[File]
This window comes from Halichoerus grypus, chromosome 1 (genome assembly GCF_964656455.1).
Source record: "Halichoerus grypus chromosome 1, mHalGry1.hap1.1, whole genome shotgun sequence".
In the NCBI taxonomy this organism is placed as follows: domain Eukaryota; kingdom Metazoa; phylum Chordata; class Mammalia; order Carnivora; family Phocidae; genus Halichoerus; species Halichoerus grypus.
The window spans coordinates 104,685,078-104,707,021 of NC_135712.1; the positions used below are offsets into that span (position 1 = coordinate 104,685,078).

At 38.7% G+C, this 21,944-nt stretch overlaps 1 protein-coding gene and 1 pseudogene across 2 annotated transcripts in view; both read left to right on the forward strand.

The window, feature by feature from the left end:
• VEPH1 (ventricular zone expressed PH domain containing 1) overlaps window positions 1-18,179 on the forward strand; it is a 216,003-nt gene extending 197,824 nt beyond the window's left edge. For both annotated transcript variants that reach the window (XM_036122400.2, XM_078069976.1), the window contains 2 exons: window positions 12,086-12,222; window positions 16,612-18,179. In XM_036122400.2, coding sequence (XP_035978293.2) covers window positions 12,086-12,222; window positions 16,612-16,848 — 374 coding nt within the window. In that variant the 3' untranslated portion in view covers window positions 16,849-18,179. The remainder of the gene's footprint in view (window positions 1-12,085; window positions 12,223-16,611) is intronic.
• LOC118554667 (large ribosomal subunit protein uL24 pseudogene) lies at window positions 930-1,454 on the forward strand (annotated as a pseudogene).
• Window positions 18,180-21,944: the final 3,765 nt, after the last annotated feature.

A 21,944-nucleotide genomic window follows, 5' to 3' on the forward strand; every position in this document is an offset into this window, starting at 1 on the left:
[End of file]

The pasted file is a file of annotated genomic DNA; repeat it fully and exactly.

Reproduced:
This window comes from Halichoerus grypus, chromosome 1 (genome assembly GCF_964656455.1).
Source record: "Halichoerus grypus chromosome 1, mHalGry1.hap1.1, whole genome shotgun sequence".
In the NCBI taxonomy this organism is placed as follows: domain Eukaryota; kingdom Metazoa; phylum Chordata; class Mammalia; order Carnivora; family Phocidae; genus Halichoerus; species Halichoerus grypus.
The window spans coordinates 104,685,078-104,707,021 of NC_135712.1; the positions used below are offsets into that span (position 1 = coordinate 104,685,078).

At 38.7% G+C, this 21,944-nt stretch overlaps 1 protein-coding gene and 1 pseudogene across 2 annotated transcripts in view; both read left to right on the forward strand.

The window, feature by feature from the left end:
• VEPH1 (ventricular zone expressed PH domain containing 1) overlaps window positions 1-18,179 on the forward strand; it is a 216,003-nt gene extending 197,824 nt beyond the window's left edge. For both annotated transcript variants that reach the window (XM_036122400.2, XM_078069976.1), the window contains 2 exons: window positions 12,086-12,222; window positions 16,612-18,179. In XM_036122400.2, coding sequence (XP_035978293.2) covers window positions 12,086-12,222; window positions 16,612-16,848 — 374 coding nt within the window. In that variant the 3' untranslated portion in view covers window positions 16,849-18,179. The remainder of the gene's footprint in view (window positions 1-12,085; window positions 12,223-16,611) is intronic.
• LOC118554667 (large ribosomal subunit protein uL24 pseudogene) lies at window positions 930-1,454 on the forward strand (annotated as a pseudogene).
• Window positions 18,180-21,944: the final 3,765 nt, after the last annotated feature.

A 21,944-nucleotide genomic window follows, 5' to 3' on the forward strand; every position in this document is an offset into this window, starting at 1 on the left: